Anyway, your posts have been wonderful tributes, so thanks for them (I played saxophone in the Troublemakers for a while, if you’re wondering who this is)…


  2. I’m so sorry for all this, Bart. I’ve been watching all week, thinking of ya’ll all the time. You have given and continue to give, this loss, beautiful expression.

  3. Martha B. Martha B.

    Thank You for introducing me to Helen ,Paul , and Francis.I met them through you on 1-4-07. I feel your grief along with the hundreds/thousands they touched. Please help heal by continuing to write about these speciel people.

    Peace And Confort to all
    Martha B.
    Baton Rouge

  4. Anonymous Anonymous

    While I never had the honor of meeting Paul or Helen, her murder and his wounding has left me frustrated, angry and despondent. And it has sealed my plan to leave New Orleans once and for all. I have lived here my entire 49 years and I love this place. But the sad fact is that it will never get better. I have attended the marches, written the letters, voted for new people and nothing ever changes. The corruption, ignorance, stupidity and complacency are permanent fixtures of this city’s landscape. Nothing will make these thugs ever have 2 parents. Nothing will keep them in school. Nothing will get the guns or the drugs off the street. Nothing will make our police less corrupt and our politicians less ignorant. New Orleans is dead and I don’t plan to be here for the funeral. I love this place, but I refuse to take a bullet for it. The only solution for me is to get out while I’m still alive.

  5. pj pj

    Lots of love from here. If there are Indiana people who want to get together let me know pjchristie {at} gmail. We are with you in our grief, we are with you.

  6. Susan White Susan White

    I’ve read many blogs about Helen and Paul. This one is so beautifully written and sad that I find myself much affected by it. My husband and I never met them, although we knew some of the same people and surely would have met, eventually. I do recall seeing them a handful of times in the Vieux Carre and down on Frenchman; my husband and I always toted around our two-year old around, and seeing another couple with a little one in tow made us feel less conspicuous about bringing our child out to enjoy the New Orleans scene with us. Sometimes, we’d pass on the street, and pause to say hello and admire each other’s kids before going our separate ways.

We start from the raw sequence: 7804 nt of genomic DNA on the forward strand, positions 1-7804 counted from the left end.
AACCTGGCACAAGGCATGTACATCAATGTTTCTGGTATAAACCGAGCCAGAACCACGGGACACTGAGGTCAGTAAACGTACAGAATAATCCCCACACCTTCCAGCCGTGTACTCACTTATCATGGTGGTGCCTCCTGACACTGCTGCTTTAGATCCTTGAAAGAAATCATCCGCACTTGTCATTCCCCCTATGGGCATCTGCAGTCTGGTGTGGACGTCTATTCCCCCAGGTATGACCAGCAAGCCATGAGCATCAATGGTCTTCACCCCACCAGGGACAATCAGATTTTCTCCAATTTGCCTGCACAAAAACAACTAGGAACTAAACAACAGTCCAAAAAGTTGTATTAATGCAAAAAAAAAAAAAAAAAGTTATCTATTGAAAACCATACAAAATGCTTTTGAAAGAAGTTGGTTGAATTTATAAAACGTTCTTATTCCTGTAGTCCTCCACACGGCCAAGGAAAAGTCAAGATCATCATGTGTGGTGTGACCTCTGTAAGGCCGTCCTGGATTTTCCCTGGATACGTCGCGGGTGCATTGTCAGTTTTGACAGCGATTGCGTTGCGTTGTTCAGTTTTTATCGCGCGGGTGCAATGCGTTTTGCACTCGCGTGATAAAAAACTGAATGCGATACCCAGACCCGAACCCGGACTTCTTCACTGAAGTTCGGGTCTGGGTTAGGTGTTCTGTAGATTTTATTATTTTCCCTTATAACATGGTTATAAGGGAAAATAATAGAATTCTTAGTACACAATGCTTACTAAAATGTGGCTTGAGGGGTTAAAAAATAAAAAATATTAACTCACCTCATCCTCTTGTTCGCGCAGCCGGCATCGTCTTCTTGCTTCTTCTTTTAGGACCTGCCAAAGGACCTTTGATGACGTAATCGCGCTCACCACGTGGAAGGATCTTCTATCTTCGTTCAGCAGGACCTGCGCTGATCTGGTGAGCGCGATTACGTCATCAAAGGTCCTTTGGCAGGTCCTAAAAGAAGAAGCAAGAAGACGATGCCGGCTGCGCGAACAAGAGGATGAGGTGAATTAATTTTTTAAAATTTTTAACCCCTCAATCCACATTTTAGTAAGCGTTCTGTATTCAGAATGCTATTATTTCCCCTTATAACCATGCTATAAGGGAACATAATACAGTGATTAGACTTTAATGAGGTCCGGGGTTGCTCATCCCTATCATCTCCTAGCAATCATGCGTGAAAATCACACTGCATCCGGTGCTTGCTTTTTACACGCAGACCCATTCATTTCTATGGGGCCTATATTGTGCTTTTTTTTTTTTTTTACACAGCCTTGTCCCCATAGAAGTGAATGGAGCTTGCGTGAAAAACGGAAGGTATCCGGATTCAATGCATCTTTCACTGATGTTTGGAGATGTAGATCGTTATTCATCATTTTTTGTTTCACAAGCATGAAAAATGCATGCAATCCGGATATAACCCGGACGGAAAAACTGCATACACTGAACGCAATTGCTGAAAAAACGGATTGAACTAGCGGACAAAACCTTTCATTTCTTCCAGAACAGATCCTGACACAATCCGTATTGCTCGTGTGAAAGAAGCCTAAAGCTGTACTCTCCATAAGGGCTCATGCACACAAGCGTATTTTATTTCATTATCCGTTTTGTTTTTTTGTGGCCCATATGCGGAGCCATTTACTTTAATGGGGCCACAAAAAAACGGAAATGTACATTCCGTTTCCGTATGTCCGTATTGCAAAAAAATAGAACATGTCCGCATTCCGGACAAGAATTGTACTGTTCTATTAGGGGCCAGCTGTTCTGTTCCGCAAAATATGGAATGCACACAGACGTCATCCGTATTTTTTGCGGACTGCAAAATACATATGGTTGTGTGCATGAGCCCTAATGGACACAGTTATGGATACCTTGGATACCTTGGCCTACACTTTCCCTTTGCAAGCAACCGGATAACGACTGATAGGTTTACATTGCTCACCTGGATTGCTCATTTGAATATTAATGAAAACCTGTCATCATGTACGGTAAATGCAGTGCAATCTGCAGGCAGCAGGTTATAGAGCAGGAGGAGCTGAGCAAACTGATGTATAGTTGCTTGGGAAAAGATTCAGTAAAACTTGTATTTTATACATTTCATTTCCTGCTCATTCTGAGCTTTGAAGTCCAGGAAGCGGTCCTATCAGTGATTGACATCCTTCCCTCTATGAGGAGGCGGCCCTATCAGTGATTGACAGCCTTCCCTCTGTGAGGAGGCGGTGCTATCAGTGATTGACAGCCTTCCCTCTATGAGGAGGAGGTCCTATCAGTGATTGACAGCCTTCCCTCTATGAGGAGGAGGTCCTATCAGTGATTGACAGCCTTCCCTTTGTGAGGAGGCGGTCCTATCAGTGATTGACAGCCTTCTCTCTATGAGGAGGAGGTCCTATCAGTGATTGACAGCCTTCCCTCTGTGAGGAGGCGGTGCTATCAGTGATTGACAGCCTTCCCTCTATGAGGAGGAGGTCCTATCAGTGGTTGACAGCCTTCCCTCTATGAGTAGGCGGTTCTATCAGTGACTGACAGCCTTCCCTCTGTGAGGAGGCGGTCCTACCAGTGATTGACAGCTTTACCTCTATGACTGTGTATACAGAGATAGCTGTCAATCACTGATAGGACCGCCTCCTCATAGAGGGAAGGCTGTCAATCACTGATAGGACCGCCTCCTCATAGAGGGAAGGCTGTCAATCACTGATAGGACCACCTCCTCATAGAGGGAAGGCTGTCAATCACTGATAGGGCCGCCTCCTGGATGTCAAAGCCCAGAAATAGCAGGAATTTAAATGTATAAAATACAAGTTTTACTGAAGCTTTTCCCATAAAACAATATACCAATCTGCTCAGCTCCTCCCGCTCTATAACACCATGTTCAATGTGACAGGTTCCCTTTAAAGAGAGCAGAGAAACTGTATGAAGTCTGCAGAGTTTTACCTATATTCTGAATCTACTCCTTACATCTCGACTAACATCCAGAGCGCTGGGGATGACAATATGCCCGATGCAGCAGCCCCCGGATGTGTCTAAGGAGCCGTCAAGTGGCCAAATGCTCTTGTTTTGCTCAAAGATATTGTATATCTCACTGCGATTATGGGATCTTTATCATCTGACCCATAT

We too lost our home in Katrina, and have contemplated returning, but Helen’s murder has left us angry and depressed, and questioning our emotional commitment to a city that fails so miserably to protect the citizens. I feel such regret for Paul, and for baby Francis, and for all of Helen’s friends and family. Beyond that, there are no words for something like this.

    Some may say that there is a greater plan for all of us, a purpose to even this tragic loss of life, but there’s little comfort for me in such platitudes. The truth is, the magic of New Orleans only comes from its people, and Helen and Paul epitomized the best of what New Orleans was. And that too has died, for me, in that little house on Rampart.

  7. Dan Greenspan Dan Greenspan

    I read the account of Paul’s tragedy with a sense of shock and horror. His name and picture in the paper were eerily familiar and then I realized with a jolt that I had been a classmate of Paul’s in college. Although I didn’t know him, I remember him quite distinctly from a small class on African political history that I took my senior year. I remember Paul sharing some food with me one morning in the computer lab in the Science Center as I struggled to finish a paper for the class. It was a nice gesture, and apparently consistent with the type of person that he is.

    What a terrible, senseless loss. My heart goes out to him.